Be their student

Teenagers don’t often get to be the experts so create opportunities for them to teach you stuff. They probably know more about social media, gaming and how to use the tv remote than you do. You could set up one ‘class’ a day where they are the teacher. Let them set you homework, like create a meme or do a TikTok dance – just don’t let them challenge you to the crate challenge. Don’t be too cool to make a fool of yourself for them. You’re their parents. You’re not meant to be cool anyway.

Give them space

Tonnes of it. Let them have a whole morning or afternoon to themselves. You don’t have to plan out a full-on schedule and recreate a school environment for them where you’re the principal/janitor/office lady. Instead, this time is better spent creating positive memories together. It’s not a contradiction – allowing each other plenty of space will enhance your ability to grow closer as a family. If it’s possible at your place, let your teenagers create a separate lounge for themselves – even if it’s just putting a TV and deck chair in the laundry. That way they can give you a break, blow off steam and chill. The whole whānau will benefit from these human recharge stations.

Try only feeding them in communal spaces

Food is a great way to lure teenagers out of their caves. You don’t want to become a waiter. Resist the urge to slip food into your teenager’s room to keep them happily sedated in their solitude. You actually want them to ‘need’ to crawl out of their room eventually for some kai, which subsequently encourages connection with everyone.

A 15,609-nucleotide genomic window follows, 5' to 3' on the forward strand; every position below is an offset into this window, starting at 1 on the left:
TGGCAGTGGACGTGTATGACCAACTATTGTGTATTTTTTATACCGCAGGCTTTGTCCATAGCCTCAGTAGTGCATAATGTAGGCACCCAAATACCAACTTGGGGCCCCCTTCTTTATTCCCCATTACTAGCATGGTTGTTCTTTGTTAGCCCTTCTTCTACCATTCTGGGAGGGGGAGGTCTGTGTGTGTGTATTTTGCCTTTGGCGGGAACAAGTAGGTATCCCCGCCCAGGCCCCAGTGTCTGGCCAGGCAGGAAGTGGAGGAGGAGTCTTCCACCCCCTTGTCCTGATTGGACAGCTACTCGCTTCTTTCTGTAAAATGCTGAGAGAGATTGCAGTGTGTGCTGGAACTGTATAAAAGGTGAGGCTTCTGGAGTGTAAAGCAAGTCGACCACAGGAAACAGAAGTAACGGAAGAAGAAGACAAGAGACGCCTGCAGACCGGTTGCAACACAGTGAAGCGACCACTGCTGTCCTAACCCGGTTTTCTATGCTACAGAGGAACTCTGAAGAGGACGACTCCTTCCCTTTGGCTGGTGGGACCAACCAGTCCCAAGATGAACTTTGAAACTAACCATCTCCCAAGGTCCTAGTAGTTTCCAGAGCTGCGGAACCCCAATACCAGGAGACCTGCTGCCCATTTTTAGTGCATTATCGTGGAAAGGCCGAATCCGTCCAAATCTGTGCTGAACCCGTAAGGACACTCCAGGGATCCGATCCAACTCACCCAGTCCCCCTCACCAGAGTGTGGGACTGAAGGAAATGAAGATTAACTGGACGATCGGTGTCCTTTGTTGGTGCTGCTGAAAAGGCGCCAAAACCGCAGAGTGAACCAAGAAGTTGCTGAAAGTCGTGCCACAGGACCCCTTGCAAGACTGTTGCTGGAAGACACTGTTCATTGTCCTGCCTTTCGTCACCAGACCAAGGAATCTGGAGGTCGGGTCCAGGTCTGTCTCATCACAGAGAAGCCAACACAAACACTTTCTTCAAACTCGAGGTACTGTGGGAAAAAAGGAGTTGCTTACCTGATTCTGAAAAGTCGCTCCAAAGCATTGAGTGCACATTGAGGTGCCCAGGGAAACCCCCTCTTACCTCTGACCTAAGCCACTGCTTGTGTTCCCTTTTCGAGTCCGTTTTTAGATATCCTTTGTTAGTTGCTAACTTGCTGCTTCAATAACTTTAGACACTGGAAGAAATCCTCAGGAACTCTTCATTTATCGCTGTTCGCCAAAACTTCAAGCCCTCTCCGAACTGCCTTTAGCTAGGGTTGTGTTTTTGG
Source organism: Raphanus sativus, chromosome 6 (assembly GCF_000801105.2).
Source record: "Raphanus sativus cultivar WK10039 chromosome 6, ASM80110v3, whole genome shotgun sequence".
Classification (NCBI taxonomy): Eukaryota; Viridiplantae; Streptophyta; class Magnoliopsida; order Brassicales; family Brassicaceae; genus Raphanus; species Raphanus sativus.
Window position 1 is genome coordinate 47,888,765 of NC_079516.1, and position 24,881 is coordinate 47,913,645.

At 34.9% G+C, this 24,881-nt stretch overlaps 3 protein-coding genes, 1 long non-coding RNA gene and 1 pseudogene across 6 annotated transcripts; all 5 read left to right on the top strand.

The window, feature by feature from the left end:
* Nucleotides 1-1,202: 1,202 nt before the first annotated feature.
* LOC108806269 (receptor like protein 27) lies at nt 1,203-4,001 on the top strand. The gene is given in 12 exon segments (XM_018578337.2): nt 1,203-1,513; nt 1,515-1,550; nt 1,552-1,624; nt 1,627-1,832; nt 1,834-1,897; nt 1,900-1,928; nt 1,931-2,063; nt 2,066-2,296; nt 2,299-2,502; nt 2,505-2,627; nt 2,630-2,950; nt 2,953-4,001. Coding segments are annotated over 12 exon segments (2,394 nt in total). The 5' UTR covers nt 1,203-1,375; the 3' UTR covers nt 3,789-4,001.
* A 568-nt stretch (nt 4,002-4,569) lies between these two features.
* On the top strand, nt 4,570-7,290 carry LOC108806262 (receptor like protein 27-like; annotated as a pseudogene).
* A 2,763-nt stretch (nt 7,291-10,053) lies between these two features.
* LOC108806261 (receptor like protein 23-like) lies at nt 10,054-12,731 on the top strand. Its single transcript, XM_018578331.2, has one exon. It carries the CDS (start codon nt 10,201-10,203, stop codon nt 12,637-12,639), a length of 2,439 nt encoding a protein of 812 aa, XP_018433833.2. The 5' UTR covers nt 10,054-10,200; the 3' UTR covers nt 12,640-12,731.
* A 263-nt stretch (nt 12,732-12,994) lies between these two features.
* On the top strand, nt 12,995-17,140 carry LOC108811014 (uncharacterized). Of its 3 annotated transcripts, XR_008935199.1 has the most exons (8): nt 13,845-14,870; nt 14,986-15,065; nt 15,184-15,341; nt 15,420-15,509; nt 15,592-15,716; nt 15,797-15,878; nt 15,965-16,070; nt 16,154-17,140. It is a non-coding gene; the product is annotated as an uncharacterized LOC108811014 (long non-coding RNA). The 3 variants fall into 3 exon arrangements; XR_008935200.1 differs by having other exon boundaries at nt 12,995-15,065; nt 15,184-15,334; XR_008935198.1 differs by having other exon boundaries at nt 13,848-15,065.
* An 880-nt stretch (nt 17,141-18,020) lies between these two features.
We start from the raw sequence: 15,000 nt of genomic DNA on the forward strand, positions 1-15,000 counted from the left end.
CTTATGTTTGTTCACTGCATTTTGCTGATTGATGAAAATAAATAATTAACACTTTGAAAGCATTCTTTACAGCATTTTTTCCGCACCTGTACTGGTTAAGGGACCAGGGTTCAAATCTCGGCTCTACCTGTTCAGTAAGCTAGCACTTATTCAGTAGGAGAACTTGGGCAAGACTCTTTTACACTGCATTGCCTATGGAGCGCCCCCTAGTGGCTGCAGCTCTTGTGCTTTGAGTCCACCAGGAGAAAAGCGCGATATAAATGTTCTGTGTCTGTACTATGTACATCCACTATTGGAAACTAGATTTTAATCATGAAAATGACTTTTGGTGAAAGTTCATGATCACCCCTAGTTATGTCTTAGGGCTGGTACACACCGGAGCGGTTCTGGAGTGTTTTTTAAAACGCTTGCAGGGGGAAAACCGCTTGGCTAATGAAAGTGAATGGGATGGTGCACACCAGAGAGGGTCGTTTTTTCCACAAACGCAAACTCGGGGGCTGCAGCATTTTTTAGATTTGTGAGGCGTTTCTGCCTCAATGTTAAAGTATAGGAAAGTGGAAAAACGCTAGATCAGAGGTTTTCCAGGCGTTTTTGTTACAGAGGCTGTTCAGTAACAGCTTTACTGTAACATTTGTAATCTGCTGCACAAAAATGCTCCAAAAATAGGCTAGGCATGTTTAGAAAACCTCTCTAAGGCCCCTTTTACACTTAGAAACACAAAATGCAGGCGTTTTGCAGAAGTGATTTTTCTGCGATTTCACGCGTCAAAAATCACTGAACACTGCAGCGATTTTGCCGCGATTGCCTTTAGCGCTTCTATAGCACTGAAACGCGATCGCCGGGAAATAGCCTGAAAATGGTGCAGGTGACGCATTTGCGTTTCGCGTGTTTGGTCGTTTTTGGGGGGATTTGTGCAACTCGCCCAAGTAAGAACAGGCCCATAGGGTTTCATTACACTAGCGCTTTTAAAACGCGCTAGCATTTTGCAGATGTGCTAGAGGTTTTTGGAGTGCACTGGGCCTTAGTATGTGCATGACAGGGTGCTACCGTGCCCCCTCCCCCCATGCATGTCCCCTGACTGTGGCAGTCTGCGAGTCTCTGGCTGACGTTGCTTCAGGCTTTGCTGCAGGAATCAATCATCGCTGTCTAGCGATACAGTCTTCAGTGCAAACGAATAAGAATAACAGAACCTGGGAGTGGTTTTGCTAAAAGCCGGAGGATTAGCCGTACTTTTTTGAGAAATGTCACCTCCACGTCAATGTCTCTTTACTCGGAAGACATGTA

You are brothers in arms, united to defeat this invisible enemy by binge watching a series together and arguing over who should empty the dishwasher.

Appreciate the moment

Most families never get an opportunity to spend this much quality time with teenagers. One day your teen will leave home and then you might even miss this time you’re stuck together. Teenagers are not like kids. They’ll have a better understanding of what’s going on in the world right now than you may think. But they aren’t adults yet either. You still have a great opportunity to have a huge influence on the way they think about the world, others and themselves. Don’t be surprised if they end up being your best resource to chat to about the situation we all find ourselves in.

One more thing, keep telling yourself this over and over and over under your breath, especially as you glare at the unfolded washing all over the floor and the piles of dishes in the sink: this is not going to last forever. And your teenagers are looking forward to the end of lockdown as much as you are.

Christian Gallen

Christian Gallen

Christian is a Senior Presenter and National Trainer for Attitude. He has spoken to over 100,000 young people nationwide during his long presenting career. Christian manages all the social media and online content for Attitude and is passionate about seeing young people make great choices online and offline.


Recommended Content